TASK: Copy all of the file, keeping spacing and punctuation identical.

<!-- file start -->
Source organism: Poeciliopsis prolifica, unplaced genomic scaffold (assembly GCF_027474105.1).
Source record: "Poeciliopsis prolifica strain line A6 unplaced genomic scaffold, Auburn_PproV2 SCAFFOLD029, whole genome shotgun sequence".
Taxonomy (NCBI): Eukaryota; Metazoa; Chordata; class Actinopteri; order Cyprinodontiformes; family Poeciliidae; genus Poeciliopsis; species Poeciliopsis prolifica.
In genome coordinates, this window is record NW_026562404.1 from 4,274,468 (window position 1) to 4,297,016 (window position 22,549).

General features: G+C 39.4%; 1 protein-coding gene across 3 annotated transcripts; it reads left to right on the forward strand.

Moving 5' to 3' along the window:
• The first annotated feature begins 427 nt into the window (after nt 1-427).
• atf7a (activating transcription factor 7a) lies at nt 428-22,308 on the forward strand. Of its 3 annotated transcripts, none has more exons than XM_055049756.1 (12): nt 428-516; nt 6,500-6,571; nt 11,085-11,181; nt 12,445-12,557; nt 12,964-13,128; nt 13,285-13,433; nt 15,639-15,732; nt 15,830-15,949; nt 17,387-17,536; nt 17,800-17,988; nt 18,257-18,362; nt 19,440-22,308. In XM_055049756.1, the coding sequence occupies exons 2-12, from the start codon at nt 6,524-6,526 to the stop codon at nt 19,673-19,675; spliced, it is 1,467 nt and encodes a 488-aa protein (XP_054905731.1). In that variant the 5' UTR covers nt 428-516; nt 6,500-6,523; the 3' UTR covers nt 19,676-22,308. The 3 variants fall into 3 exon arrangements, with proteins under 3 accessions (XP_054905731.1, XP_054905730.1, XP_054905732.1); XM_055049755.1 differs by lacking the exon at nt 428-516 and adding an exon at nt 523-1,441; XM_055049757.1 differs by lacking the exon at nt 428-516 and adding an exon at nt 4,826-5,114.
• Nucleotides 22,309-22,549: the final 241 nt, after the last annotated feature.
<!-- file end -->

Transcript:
Source organism: Poeciliopsis prolifica, unplaced genomic scaffold (assembly GCF_027474105.1).
Source record: "Poeciliopsis prolifica strain line A6 unplaced genomic scaffold, Auburn_PproV2 SCAFFOLD029, whole genome shotgun sequence".
Taxonomy (NCBI): Eukaryota; Metazoa; Chordata; class Actinopteri; order Cyprinodontiformes; family Poeciliidae; genus Poeciliopsis; species Poeciliopsis prolifica.
In genome coordinates, this window is record NW_026562404.1 from 4,274,468 (window position 1) to 4,297,016 (window position 22,549).

General features: G+C 39.4%; 1 protein-coding gene across 3 annotated transcripts; it reads left to right on the forward strand.

Moving 5' to 3' along the window:
• The first annotated feature begins 427 nt into the window (after nt 1-427).
• atf7a (activating transcription factor 7a) lies at nt 428-22,308 on the forward strand. Of its 3 annotated transcripts, none has more exons than XM_055049756.1 (12): nt 428-516; nt 6,500-6,571; nt 11,085-11,181; nt 12,445-12,557; nt 12,964-13,128; nt 13,285-13,433; nt 15,639-15,732; nt 15,830-15,949; nt 17,387-17,536; nt 17,800-17,988; nt 18,257-18,362; nt 19,440-22,308. In XM_055049756.1, the coding sequence occupies exons 2-12, from the start codon at nt 6,524-6,526 to the stop codon at nt 19,673-19,675; spliced, it is 1,467 nt and encodes a 488-aa protein (XP_054905731.1). In that variant the 5' UTR covers nt 428-516; nt 6,500-6,523; the 3' UTR covers nt 19,676-22,308. The 3 variants fall into 3 exon arrangements, with proteins under 3 accessions (XP_054905731.1, XP_054905730.1, XP_054905732.1); XM_055049755.1 differs by lacking the exon at nt 428-516 and adding an exon at nt 523-1,441; XM_055049757.1 differs by lacking the exon at nt 428-516 and adding an exon at nt 4,826-5,114.
• Nucleotides 22,309-22,549: the final 241 nt, after the last annotated feature.